Agencies

[Federal Register Volume 79, Number 200 (Thursday, October 16, 2014)]
[Rules and Regulations]
[Pages 62006-62008]
From the Federal Register Online via the Government Printing Office [www.gpo.gov]
[FR Doc No: 2014-24005]


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ENVIRONMENTAL PROTECTION AGENCY

40 CFR Part 52

[EPA-R04-OAR-2013-0746; FRL-9917-64-Region-4]


Approval and Promulgation of Implementation Plans; Florida: 
Removal of Sulfur Storage and Handling Rules

AGENCY: Environmental Protection Agency.

ACTION: Final rule.

-----------------------------------------------------------------------

SUMMARY: The Environmental Protection Agency (EPA) is taking final 
action to approve a revision to the Florida State Implementation Plan 
(SIP), submitted by the Florida Department of Environmental Protection 
(FDEP), on April 5, 2012. The revision modifies Florida's SIP to remove 
two state rules relating to new and existing sulfur storage and 
handling facilities because they are no longer necessary. EPA has 
determined that Florida's April 5, 2012, SIP revision regarding sulfur 
storage and handling facilities is approvable because it is consistent 
with the Clean Air Act (CAA or Act).

DATES: This rule will be effective November 17, 2014.

ADDRESSES: EPA has established a docket for this action under Docket 
Identification No. EPA-R04-OAR-2013-0746. All documents in the docket 
are listed on the www.regulations.gov Web site. Although listed in the 
index, some information is not publicly available, i.e., Confidential 
Business Information or other information whose disclosure is 
restricted by statute. Certain other material, such as copyrighted 
material, is not placed on the Internet and will be publicly available 
only in hard copy form. Publicly available docket materials are 
available either electronically through www.regulations.gov or in hard 
copy at the Regulatory Development Section, Air Planning Branch, Air, 
Pesticides and Toxics Management Division, U.S. Environmental 
Protection Agency, Region 4, 61 Forsyth Street SW., Atlanta, Georgia 
30303-8960. EPA requests that if at all possible, you contact the 
person listed in the FOR FURTHER INFORMATION CONTACT section to 
schedule your inspection. The Regional Office's official hours of 
business are Monday through Friday, 8:30 to 4:30 excluding federal 
holidays.

FOR FURTHER INFORMATION CONTACT: Sean Lakeman, Regulatory Development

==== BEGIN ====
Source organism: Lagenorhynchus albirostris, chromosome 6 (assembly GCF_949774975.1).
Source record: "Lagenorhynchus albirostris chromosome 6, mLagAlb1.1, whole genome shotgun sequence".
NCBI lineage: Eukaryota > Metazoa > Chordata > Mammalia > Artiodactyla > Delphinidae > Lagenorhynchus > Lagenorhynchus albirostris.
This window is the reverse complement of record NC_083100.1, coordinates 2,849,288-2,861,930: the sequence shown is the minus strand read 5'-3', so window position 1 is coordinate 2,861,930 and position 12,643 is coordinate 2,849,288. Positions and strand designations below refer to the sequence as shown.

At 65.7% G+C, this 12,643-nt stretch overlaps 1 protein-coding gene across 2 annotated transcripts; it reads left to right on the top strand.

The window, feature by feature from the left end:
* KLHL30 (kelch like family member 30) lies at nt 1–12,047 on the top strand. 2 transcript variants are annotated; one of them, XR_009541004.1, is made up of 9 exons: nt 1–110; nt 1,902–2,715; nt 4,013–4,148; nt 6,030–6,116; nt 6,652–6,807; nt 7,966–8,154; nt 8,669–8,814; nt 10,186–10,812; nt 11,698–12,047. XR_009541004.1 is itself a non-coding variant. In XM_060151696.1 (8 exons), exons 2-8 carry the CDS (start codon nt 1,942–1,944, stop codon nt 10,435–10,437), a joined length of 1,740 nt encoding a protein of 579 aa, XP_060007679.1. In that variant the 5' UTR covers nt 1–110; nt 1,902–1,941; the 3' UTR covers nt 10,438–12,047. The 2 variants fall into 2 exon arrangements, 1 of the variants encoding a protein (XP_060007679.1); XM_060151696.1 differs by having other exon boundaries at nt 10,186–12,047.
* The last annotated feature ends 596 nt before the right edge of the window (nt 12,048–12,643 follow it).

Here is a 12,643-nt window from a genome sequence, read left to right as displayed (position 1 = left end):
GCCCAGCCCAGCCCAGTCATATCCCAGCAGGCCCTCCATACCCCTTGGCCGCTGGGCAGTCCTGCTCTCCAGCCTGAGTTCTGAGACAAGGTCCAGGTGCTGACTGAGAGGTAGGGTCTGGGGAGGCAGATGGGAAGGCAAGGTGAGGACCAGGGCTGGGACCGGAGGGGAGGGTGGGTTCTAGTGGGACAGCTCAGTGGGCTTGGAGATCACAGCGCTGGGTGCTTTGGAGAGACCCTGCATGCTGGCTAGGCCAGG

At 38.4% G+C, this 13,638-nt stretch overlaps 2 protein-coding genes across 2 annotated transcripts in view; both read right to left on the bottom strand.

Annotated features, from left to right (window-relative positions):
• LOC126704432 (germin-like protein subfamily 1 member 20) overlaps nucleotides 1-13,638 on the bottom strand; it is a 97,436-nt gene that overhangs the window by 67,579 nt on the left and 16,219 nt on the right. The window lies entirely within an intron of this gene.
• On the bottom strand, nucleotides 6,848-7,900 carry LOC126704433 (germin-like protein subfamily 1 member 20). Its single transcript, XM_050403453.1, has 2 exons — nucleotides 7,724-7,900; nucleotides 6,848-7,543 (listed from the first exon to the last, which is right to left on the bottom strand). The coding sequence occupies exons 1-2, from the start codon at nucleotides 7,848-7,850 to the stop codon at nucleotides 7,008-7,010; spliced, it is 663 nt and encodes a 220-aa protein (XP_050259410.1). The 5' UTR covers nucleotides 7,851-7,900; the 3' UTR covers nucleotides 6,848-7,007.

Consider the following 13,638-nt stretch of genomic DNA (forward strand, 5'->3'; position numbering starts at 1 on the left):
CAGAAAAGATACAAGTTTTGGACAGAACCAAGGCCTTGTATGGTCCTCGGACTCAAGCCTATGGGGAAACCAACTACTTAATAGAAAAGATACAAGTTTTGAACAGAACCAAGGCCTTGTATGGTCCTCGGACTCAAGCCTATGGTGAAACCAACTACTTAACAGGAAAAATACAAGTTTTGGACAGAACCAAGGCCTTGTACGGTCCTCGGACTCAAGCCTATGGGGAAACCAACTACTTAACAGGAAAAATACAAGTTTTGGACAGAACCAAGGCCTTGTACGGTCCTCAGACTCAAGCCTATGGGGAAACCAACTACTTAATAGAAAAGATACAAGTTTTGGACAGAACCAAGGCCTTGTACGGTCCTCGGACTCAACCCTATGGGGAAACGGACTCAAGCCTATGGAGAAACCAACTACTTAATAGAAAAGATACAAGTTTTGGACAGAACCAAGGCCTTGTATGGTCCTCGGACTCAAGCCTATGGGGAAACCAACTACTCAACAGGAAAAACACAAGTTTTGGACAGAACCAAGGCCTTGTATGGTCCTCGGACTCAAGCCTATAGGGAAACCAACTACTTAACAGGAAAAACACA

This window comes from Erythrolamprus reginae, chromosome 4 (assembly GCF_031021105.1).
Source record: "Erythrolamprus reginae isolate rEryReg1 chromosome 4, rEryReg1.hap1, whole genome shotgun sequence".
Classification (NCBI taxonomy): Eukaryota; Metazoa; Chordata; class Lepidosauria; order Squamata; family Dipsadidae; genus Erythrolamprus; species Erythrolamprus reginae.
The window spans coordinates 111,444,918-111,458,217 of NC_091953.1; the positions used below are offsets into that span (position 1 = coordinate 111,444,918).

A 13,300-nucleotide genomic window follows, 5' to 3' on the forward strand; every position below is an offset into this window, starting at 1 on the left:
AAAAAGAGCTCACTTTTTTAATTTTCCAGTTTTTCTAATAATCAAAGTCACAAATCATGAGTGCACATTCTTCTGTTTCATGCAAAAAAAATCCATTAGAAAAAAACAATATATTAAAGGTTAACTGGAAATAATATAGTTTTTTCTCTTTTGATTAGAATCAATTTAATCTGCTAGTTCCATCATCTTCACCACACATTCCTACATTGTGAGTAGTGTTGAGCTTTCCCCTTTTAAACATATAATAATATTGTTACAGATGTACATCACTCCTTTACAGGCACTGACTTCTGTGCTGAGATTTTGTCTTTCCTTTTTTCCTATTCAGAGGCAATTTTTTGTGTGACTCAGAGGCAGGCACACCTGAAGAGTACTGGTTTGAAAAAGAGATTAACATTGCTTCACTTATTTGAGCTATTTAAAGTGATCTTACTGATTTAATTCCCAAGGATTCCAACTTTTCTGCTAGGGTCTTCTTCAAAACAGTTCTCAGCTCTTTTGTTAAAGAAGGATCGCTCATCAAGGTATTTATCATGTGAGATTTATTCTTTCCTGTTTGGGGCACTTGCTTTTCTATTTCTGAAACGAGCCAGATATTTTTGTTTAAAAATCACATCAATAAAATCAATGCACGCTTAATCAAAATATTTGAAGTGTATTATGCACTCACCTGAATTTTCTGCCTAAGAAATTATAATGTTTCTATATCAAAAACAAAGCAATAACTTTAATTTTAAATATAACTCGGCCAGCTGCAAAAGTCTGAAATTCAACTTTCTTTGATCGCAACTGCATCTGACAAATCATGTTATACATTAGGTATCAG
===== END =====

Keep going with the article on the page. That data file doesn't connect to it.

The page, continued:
Section, Air Planning Branch, Air, Pesticides and Toxics Management 
Division, U.S. Environmental Protection Agency, Region 4, 61 Forsyth 
Street SW., Atlanta, Georgia 30303-8960. The telephone number is (404) 
562-9043. Mr. Lakeman can be reached via electronic mail at 
lakeman.sean@epa.gov.

SUPPLEMENTARY INFORMATION:

I. Background

    The FDEP revision requests that EPA remove two state rules--Rule 
62-212.600, Florida Administrative Code (F.A.C.), ``Sulfur Storage and 
Handling Facilities'' and Rule 62-296.411, F.A.C.,

[[Page 62007]]

``Sulfur Storage and Handling Facilities''--from Florida's SIP. Florida 
repealed these rules on February 16, 2012.
    The requirements of Rule 62-212.600, F.A.C., apply to proposed new 
or modified sulfur storage and handling facilities. The rule states 
that the owner or operator of any proposed new or modified sulfur 
storage and handling facility that is to be located within five 
kilometers of either a particulate matter (PM) air quality maintenance 
area or a prevention of significant deterioration (PSD) Class I area 
shall provide FDEP with an analysis of the probable particulate matter 
ambient air quality impacts that could result from the operation of the 
facility. Additionally, the owner or operator shall provide FDEP with 
an analysis of the probable annual and maximum monthly sulfur 
deposition rates that could occur as a result of the operation of the 
facility. The owner or operator shall conduct post-construction air 
quality and deposition monitoring of sulfur particulate emissions from